In June 2022, Bimini moved onto the next stage of their musical career, performing at Download Festival. “I’m incorporating both fashion and music in my Download set, so it’s really exciting. I’ve always wanted to do this, and as the opportunities have risen, I’ve grabbed them. We’ve got my single and four original tracks in my longest setlist,” said an excited Bimini, on their upcoming booking.
For over a decade, the Drag Race franchise has been churning out drag queen after drag queen. Although many have successful careers, only a few have managed to remain in the public eye. Bimini is the queen British Drag has been waiting for. Bimini has the ability to take queer underground culture into the mainstream, without losing its authenticity. “I’ve always wanted to do this, and as the opportunities have risen, I’ve grabbed them,” says a disbelieved Bimini. Let’s see where their talent takes them next.
Thanks to RuPaul and the Drag race franchise, Drag, as an art form, has risen from the queer club scene to the mainstream media. For many around the world, RuPaul and the queens that have competed on the show will have been their first taste of drag. But, in the UK, it has been part of our culture for decades, if not longer. In the television era, there is one queen that most Brits will have heard of, and that’s the delightfully outrageous, Lily Savage.
Lily Savage is a drag persona created by the national treasure that is Paul O Grady. But before every great character, first, there is imagination. And in this case, it started with Paul’s trip to the Manilla in the Philippines where Paul worked both as a barman and a waiter whilst visiting his partner. It was here where some of the inspiration for Lily’s promiscuous ways developed.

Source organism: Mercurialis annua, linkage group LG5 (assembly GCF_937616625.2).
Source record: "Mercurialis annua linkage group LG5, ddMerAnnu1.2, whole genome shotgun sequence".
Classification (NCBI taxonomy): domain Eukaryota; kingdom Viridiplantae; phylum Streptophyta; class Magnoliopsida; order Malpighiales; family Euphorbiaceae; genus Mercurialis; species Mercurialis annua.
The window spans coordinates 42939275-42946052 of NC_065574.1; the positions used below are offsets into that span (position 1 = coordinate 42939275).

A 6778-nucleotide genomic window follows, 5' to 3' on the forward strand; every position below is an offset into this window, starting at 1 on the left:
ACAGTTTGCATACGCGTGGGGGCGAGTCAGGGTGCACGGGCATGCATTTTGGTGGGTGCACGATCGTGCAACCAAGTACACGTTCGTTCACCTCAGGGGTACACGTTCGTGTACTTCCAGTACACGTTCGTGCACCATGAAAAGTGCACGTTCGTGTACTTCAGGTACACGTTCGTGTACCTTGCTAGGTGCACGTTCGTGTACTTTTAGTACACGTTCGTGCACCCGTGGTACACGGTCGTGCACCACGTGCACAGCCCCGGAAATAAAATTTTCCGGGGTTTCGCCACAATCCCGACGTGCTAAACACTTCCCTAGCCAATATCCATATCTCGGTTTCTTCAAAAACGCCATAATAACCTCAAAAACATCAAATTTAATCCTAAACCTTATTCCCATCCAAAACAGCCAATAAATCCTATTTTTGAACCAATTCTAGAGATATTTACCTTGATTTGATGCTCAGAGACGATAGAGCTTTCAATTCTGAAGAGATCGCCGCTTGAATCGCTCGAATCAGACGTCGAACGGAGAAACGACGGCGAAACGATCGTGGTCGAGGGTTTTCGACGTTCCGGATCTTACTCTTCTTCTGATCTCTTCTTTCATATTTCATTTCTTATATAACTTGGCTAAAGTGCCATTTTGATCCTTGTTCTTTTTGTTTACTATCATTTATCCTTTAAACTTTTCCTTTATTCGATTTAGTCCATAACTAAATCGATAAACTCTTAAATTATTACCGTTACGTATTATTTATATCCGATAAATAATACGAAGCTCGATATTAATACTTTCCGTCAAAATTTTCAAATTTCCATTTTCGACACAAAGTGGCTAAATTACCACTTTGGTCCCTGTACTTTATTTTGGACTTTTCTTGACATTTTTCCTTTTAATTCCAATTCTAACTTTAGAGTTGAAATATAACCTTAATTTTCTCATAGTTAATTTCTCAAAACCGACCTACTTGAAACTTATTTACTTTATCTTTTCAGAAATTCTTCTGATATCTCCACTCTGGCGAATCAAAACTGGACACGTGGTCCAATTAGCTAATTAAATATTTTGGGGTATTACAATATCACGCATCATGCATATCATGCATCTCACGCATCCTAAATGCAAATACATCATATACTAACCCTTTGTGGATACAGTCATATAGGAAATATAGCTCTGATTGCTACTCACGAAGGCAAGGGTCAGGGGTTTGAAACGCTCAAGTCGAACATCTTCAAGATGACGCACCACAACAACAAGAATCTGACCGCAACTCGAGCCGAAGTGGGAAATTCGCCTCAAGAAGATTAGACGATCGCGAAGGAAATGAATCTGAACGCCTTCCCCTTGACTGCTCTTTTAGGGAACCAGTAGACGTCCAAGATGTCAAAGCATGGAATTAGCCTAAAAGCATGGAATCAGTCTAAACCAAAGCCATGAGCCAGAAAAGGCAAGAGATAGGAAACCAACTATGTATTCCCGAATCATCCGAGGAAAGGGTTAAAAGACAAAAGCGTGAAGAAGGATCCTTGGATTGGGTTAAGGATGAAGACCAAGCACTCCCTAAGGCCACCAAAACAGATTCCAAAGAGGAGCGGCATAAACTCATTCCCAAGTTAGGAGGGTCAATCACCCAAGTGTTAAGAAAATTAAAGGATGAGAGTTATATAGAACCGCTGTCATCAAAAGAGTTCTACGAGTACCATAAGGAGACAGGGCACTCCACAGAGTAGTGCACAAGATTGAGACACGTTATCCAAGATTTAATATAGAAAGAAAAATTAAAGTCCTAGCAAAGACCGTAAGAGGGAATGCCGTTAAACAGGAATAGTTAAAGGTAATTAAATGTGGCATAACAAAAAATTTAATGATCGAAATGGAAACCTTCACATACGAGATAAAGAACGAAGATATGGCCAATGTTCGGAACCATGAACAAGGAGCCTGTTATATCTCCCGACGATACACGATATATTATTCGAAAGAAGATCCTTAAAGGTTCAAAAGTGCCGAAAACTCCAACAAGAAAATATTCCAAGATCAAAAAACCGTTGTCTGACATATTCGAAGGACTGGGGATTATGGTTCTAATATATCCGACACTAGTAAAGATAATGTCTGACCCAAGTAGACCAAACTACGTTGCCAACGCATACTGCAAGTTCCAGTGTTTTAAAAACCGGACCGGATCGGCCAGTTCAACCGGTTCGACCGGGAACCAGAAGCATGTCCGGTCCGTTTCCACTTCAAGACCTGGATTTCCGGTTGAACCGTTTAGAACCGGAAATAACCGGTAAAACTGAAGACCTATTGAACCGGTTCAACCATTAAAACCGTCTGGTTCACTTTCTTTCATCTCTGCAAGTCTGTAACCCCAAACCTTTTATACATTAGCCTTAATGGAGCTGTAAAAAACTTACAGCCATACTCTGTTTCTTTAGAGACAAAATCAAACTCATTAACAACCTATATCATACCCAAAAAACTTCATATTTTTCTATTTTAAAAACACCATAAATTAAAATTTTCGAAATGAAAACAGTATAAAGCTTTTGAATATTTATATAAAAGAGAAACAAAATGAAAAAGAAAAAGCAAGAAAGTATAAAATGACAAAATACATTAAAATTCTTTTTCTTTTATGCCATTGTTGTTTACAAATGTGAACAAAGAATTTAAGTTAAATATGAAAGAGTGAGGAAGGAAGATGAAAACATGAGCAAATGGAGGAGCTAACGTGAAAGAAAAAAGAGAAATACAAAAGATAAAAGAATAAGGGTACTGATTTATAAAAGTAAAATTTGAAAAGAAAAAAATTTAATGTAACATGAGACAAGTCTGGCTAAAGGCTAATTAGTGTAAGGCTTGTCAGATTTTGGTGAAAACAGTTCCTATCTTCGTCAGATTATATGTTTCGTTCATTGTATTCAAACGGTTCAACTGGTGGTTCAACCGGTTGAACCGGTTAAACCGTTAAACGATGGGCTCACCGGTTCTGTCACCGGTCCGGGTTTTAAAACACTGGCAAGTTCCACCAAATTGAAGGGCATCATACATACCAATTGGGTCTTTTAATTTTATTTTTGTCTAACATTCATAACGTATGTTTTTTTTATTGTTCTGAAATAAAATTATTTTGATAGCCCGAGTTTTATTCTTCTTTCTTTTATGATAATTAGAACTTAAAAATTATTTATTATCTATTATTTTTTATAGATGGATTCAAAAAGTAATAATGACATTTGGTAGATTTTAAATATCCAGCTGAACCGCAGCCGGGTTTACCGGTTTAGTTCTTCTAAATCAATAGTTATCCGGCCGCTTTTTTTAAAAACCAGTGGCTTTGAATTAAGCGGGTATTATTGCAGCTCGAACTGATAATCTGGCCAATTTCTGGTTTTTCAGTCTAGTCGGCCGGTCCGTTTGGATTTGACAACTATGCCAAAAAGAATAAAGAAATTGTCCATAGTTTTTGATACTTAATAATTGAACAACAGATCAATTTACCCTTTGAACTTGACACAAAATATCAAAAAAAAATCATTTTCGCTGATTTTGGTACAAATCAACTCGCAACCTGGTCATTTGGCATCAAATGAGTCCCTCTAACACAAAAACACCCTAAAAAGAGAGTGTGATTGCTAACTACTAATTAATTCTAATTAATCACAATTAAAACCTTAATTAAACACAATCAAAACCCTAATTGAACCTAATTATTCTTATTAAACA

However, the majority of Lily’s personality undoubtedly came from the strong women that raised a young Paul in Liverpool. In Paul’s 2008 book, he talks about his sources of inspiration for Lily, “I’ve frequently been asked over the years who Lily Savage was based on and I’ve always answered that it was no one in particular and she was just a figment of my imagination.” Paul continues, “the truth, I realise now, is that Lily owes a lot to the women I encountered in my childhood. Characteristics and attitudes were observed and absorbed, Aunty Chris’s in particular. They provided the roots and compost for the Lily that would germinate and grow later on.”
When Paul returned to the UK following his stint in the Philippines, he was ready to put the plan into action, creating shows in various working men’s clubs around the country. Although, the big break came in the early 1980s when Paul began working as a barman in the Royal Vauxhall Tavern in South London. Here, Paul had the opportunity to practice his act in front of a familiar audience, which immediately took a shine to the quick-witted Lily. The more shows Lily fronted, the bigger the crowds became, which quickly caught the attention of TV executives that would ultimately propel Lily to a national level.
Lily’s career path can be considered a blueprint for drag success. In 2019, RuPaul’s Drag Race came to British TV screens through the BBC. A large proportion of the queens came from similar backgrounds to Paul O’Grady, who helped forged a pathway to success. Bagga Chipz is a regional queen who dominated Birmingham’s gay quarter for the past decade. Like Paul, Bagga secured frequent billing at some of the biggest clubs in the business, offering ample potential for producers to bridge the gap between the clubs and TV.